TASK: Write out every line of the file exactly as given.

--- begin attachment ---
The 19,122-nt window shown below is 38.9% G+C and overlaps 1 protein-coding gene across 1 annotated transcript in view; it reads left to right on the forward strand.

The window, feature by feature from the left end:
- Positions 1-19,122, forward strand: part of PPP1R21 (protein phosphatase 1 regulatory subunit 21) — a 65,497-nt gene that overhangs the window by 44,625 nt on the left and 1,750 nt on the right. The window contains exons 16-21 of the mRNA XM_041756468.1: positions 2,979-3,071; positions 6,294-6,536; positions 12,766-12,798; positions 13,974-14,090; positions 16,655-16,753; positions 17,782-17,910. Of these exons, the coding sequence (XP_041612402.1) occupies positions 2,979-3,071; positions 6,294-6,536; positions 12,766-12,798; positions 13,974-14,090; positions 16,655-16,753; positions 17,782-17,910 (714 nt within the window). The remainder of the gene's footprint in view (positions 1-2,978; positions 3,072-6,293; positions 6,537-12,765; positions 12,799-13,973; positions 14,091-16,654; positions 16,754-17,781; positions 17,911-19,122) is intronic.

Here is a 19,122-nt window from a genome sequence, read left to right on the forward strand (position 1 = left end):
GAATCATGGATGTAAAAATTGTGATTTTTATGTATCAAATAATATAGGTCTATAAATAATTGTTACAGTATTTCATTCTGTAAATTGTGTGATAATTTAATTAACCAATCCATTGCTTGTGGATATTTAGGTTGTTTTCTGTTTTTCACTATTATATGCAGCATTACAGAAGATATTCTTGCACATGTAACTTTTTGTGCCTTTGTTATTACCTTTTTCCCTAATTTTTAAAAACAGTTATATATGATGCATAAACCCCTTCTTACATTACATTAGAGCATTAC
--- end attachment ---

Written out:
The 19,122-nt window shown below is 38.9% G+C and overlaps 1 protein-coding gene across 1 annotated transcript in view; it reads left to right on the forward strand.

The window, feature by feature from the left end:
- Positions 1-19,122, forward strand: part of PPP1R21 (protein phosphatase 1 regulatory subunit 21) — a 65,497-nt gene that overhangs the window by 44,625 nt on the left and 1,750 nt on the right. The window contains exons 16-21 of the mRNA XM_041756468.1: positions 2,979-3,071; positions 6,294-6,536; positions 12,766-12,798; positions 13,974-14,090; positions 16,655-16,753; positions 17,782-17,910. Of these exons, the coding sequence (XP_041612402.1) occupies positions 2,979-3,071; positions 6,294-6,536; positions 12,766-12,798; positions 13,974-14,090; positions 16,655-16,753; positions 17,782-17,910 (714 nt within the window). The remainder of the gene's footprint in view (positions 1-2,978; positions 3,072-6,293; positions 6,537-12,765; positions 12,799-13,973; positions 14,091-16,654; positions 16,754-17,781; positions 17,911-19,122) is intronic.

Here is a 19,122-nt window from a genome sequence, read left to right on the forward strand (position 1 = left end):
GAATCATGGATGTAAAAATTGTGATTTTTATGTATCAAATAATATAGGTCTATAAATAATTGTTACAGTATTTCATTCTGTAAATTGTGTGATAATTTAATTAACCAATCCATTGCTTGTGGATATTTAGGTTGTTTTCTGTTTTTCACTATTATATGCAGCATTACAGAAGATATTCTTGCACATGTAACTTTTTGTGCCTTTGTTATTACCTTTTTCCCTAATTTTTAAAAACAGTTATATATGATGCATAAACCCCTTCTTACATTACATTAGAGCATTAC